With the withdrawal of Trump from the political arena, it is puzzling as to why there are lingering disputes between Australia and China as theirrelationscontinue to deteriorate. Trump might even feel proud if he sees that the two countries are still at odds even after he steps down. For China and Australia, this means that they have fallen into the quagmire of “Trump Inertia”.

Though being a member of the Five Eyes alliance (FVEY) like Australia, New Zealand’s approach is far different. Damien O’Connor, New Zealand Minister of Trade and Export Growth and Minister of Agriculture, stated that strong global demand for dairy products, especially in the Chinese market, will offset the adverse effects of weak dairy prices. It is estimated that in the year ending June 2022, New Zealand’s dairy products export revenue is expected to reach NZ$ 20.1 billion. At the same time, forestry exports are showing a recovery trend. The New Zealand Government’s Situation and Outlook for Primary Industries (SOPI) report predicts that in the year to June 2021, the export revenue of primary industries will exceed NZ$47.5 billion; in the year to June 2022, this figure will reach the NZ$ 49.2 billion record. It is worth noting that New Zealand’s Foreign Minister Nanaia Mahuta also publicly stated that New Zealand is willing to help China and Australia achieve peace talks.

The policies and flexibility shown by New Zealand which differs from Australia’sreflect a normal response of a rational country. This is also something that China should learn from. In the current situation, geopolitical relationship between China and Western countries is tense, and this is seen as the most “successful” part of the Trump administration, all due to “Trump Inertia”. For both Western countries and China, it is necessary to get rid of “Trump Inertia” as soon as possible.

Though the attitudes of other countries cannot be controlled by China, China is able to adjust and change its own actions. As the Biden Era is approaching, all countries need to adjust to the new changes and find new consensus points in terms of diplomacy, trade, multilateral cooperation, and global climate change. China is a major power with huge national interests. For that reason, it should have long-term visions and goals. China will need to adjust certain foreign policies and practices in accordance with the overall national situation and long-term interests to pave the way for its future development.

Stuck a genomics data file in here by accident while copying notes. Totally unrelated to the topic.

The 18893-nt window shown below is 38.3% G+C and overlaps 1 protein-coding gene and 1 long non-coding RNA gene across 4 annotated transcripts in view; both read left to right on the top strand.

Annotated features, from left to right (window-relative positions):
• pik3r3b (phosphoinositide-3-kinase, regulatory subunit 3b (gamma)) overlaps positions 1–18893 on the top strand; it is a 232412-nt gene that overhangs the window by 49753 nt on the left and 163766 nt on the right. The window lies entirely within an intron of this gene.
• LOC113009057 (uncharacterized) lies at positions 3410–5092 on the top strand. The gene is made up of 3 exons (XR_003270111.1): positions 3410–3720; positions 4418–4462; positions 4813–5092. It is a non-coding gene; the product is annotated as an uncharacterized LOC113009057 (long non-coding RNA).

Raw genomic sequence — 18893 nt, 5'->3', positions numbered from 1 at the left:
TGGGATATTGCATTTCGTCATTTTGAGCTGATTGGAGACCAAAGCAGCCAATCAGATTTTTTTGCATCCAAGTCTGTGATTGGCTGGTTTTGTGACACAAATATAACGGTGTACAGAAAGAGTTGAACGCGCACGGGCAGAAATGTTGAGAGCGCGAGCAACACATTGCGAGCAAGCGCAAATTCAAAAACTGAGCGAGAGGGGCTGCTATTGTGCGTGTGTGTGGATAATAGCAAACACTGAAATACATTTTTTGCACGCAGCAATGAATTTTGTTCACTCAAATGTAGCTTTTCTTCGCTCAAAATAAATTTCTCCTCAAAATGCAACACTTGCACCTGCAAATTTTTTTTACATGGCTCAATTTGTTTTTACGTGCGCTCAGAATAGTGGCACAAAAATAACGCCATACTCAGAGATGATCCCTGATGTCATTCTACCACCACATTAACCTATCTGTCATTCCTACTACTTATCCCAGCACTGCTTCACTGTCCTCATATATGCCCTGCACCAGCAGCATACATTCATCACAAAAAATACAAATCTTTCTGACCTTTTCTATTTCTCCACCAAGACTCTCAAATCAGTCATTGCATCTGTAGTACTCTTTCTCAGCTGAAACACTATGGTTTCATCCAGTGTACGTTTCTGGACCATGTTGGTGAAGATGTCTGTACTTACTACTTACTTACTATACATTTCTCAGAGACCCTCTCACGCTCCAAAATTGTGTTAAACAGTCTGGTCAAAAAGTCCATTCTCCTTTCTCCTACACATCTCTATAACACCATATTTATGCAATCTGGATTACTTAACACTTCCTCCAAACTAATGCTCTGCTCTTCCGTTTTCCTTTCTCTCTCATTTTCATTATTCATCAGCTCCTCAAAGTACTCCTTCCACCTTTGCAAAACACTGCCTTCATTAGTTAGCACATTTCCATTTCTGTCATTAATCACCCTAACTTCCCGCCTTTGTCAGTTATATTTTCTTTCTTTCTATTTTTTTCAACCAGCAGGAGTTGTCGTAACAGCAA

Final analysis conclusion

The Trump Era is about to end, but Trumpism will still linger for some time to come. In the face of the “political switch” in the United States, China and many Western countries need to adjust their strategies, get rid of “Trump Inertia” as soon as possible, and return their diplomacy to a rational and normal track.

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The Shape of Sino-US Relations under President Joe Biden

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Official White House Photo by Adam Schultz

Chinese and United States reports and statements indicate that the foreign policy of the United States will not undergo a radical change. The US president may introduce amendments to some sub-details, as for the broad headings of the US policy towards China; it will not change, as some people claim. President Biden was clear from the outset that China is the main competitor for his country and that the US must curb China’s political reign and its tremendous economic progress, in a recent fiery statement by the US President that China will be held accountable for its human rights violations, such statements are similar to those made by former President Donald Trump during his political attack on China.